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Newsletter Article


Cultural Competency: Moving the Agenda Forward

Medical professionals who are "culturally competent" consider a patient's race and ethnicity, cultural background, primary language, health practices, and value systems when recommending treatment and providing care. Although more and more health care organizations, clinicians, and medical schools are recognizing the importance of cultural competency in health care delivery, there is still plenty of work to be done to make it truly a part of everyday medical practice.

At the National Conference on Quality Health Care for Culturally Diverse Populations, held in Seattle in October, The Commonwealth Fund released a series of five reports exploring how cultural competency can improve quality and outcomes for patients, reduce disparities, and help patients become more active and engaged in their care. The papers, written by some of the foremost leaders in the field, cover such topics as:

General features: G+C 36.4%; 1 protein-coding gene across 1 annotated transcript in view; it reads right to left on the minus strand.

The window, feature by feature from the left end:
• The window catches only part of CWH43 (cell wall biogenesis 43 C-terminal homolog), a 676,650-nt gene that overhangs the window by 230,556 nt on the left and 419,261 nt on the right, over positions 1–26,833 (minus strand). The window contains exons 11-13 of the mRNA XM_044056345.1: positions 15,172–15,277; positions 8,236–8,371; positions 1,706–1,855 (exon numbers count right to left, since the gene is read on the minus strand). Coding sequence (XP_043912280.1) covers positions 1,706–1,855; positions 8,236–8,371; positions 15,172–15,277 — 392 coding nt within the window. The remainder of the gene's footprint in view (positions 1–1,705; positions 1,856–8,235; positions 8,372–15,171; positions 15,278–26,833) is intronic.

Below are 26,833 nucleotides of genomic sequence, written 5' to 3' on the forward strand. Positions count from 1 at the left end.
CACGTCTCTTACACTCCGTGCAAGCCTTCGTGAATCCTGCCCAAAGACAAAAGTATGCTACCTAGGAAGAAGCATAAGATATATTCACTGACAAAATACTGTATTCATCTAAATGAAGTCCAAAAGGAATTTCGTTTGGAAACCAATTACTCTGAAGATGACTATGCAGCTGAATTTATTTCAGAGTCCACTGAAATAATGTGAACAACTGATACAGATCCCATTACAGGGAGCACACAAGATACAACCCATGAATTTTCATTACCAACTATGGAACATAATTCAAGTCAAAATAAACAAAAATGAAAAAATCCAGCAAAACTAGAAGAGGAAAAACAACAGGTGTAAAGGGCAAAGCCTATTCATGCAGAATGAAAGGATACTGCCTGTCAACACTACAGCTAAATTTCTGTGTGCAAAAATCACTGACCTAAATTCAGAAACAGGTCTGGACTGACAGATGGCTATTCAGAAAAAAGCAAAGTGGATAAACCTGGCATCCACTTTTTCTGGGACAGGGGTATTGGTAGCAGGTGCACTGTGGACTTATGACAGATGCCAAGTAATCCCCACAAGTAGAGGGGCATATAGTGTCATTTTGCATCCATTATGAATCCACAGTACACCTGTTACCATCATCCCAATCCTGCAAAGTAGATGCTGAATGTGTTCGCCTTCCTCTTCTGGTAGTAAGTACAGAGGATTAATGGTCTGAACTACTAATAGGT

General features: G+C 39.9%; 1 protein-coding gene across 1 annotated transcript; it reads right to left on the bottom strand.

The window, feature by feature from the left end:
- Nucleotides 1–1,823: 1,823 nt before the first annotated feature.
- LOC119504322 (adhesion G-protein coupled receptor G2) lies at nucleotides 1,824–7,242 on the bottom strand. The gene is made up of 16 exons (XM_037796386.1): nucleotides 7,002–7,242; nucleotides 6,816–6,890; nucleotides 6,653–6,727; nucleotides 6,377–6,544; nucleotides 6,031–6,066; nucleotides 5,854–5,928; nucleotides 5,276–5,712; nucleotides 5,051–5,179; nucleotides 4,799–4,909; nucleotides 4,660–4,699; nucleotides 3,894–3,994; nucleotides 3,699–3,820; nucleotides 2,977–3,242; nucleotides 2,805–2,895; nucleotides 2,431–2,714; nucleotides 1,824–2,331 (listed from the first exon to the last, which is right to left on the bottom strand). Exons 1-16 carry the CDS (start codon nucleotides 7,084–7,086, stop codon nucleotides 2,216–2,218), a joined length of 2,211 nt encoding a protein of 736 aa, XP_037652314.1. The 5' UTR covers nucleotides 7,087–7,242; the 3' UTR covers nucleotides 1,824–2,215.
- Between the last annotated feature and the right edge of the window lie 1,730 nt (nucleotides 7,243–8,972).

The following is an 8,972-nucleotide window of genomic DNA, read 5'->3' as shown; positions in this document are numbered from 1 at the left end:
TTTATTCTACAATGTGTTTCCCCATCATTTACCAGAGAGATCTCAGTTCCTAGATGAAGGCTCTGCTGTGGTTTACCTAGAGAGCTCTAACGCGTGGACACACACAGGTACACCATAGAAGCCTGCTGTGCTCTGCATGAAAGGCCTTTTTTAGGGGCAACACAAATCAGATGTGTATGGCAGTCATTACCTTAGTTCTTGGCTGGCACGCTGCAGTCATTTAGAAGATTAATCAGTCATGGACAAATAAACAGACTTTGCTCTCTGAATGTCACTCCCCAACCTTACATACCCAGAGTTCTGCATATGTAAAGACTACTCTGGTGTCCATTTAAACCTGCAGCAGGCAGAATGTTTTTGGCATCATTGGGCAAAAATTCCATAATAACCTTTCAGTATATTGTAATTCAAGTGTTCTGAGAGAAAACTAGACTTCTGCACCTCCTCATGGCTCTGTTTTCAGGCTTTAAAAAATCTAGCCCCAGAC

• the intersection of patient-centered care and cultural competency
  • how cultural competency can reduce disparities and achieve higher performance in health care
  • the evidence to date showing that cultural and linguistic competence improves health outcomes and patient well-being
  • how "the patient's perspective" can be incorporated into existing measures of health care quality
  • initiatives undertaken by health care providers to make cultural competency a reality.

All five reports, as well as guest commentaries by Robyn Y. Nishimi, Ph.D., chief operating officer of the National Quality Forum, and Paul M. Schyve, M.D., senior vice president of the Joint Commission on Accreditation of Healthcare Organizations, are available on the Fund's Web site.

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